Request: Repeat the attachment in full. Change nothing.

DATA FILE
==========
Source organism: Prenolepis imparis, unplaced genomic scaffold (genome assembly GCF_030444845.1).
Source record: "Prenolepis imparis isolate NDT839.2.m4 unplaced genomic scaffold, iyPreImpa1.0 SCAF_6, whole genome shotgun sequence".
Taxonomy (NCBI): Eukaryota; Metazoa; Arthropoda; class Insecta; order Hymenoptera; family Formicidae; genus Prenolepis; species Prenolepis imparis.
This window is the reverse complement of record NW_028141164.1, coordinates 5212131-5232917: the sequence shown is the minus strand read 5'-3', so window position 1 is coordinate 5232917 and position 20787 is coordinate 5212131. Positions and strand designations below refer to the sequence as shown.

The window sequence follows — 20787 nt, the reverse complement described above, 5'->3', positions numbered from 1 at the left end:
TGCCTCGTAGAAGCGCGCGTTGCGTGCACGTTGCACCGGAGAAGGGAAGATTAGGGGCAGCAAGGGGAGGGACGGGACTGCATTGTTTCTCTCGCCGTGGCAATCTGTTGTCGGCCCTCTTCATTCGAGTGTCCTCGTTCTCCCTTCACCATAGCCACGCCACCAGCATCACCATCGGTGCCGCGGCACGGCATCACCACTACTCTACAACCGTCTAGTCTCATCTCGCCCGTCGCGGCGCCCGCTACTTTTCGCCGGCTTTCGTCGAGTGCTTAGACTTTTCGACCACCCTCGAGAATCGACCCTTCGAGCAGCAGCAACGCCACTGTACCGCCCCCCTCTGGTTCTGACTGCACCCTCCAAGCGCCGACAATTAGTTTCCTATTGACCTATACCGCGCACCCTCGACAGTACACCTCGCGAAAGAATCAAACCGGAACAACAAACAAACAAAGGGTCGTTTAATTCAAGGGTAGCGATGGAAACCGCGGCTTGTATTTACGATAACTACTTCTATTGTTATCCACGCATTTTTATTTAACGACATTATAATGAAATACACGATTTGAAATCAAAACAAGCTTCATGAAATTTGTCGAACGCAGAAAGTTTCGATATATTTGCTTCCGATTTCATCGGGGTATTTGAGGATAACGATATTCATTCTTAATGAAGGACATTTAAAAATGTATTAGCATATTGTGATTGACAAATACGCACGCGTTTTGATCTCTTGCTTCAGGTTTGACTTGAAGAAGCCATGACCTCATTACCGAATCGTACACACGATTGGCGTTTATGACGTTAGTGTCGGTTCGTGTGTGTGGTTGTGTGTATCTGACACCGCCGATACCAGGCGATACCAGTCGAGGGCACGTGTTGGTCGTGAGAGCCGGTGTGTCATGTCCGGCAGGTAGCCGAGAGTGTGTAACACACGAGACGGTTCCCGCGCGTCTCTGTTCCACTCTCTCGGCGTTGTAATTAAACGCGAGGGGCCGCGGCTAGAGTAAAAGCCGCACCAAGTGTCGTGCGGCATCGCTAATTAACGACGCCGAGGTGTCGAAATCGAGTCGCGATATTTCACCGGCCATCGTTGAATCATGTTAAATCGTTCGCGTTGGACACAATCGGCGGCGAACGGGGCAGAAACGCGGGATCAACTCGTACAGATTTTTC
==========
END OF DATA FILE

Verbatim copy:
Source organism: Prenolepis imparis, unplaced genomic scaffold (genome assembly GCF_030444845.1).
Source record: "Prenolepis imparis isolate NDT839.2.m4 unplaced genomic scaffold, iyPreImpa1.0 SCAF_6, whole genome shotgun sequence".
Taxonomy (NCBI): Eukaryota; Metazoa; Arthropoda; class Insecta; order Hymenoptera; family Formicidae; genus Prenolepis; species Prenolepis imparis.
This window is the reverse complement of record NW_028141164.1, coordinates 5212131-5232917: the sequence shown is the minus strand read 5'-3', so window position 1 is coordinate 5232917 and position 20787 is coordinate 5212131. Positions and strand designations below refer to the sequence as shown.

The window sequence follows — 20787 nt, the reverse complement described above, 5'->3', positions numbered from 1 at the left end:
TGCCTCGTAGAAGCGCGCGTTGCGTGCACGTTGCACCGGAGAAGGGAAGATTAGGGGCAGCAAGGGGAGGGACGGGACTGCATTGTTTCTCTCGCCGTGGCAATCTGTTGTCGGCCCTCTTCATTCGAGTGTCCTCGTTCTCCCTTCACCATAGCCACGCCACCAGCATCACCATCGGTGCCGCGGCACGGCATCACCACTACTCTACAACCGTCTAGTCTCATCTCGCCCGTCGCGGCGCCCGCTACTTTTCGCCGGCTTTCGTCGAGTGCTTAGACTTTTCGACCACCCTCGAGAATCGACCCTTCGAGCAGCAGCAACGCCACTGTACCGCCCCCCTCTGGTTCTGACTGCACCCTCCAAGCGCCGACAATTAGTTTCCTATTGACCTATACCGCGCACCCTCGACAGTACACCTCGCGAAAGAATCAAACCGGAACAACAAACAAACAAAGGGTCGTTTAATTCAAGGGTAGCGATGGAAACCGCGGCTTGTATTTACGATAACTACTTCTATTGTTATCCACGCATTTTTATTTAACGACATTATAATGAAATACACGATTTGAAATCAAAACAAGCTTCATGAAATTTGTCGAACGCAGAAAGTTTCGATATATTTGCTTCCGATTTCATCGGGGTATTTGAGGATAACGATATTCATTCTTAATGAAGGACATTTAAAAATGTATTAGCATATTGTGATTGACAAATACGCACGCGTTTTGATCTCTTGCTTCAGGTTTGACTTGAAGAAGCCATGACCTCATTACCGAATCGTACACACGATTGGCGTTTATGACGTTAGTGTCGGTTCGTGTGTGTGGTTGTGTGTATCTGACACCGCCGATACCAGGCGATACCAGTCGAGGGCACGTGTTGGTCGTGAGAGCCGGTGTGTCATGTCCGGCAGGTAGCCGAGAGTGTGTAACACACGAGACGGTTCCCGCGCGTCTCTGTTCCACTCTCTCGGCGTTGTAATTAAACGCGAGGGGCCGCGGCTAGAGTAAAAGCCGCACCAAGTGTCGTGCGGCATCGCTAATTAACGACGCCGAGGTGTCGAAATCGAGTCGCGATATTTCACCGGCCATCGTTGAATCATGTTAAATCGTTCGCGTTGGACACAATCGGCGGCGAACGGGGCAGAAACGCGGGATCAACTCGTACAGATTTTTC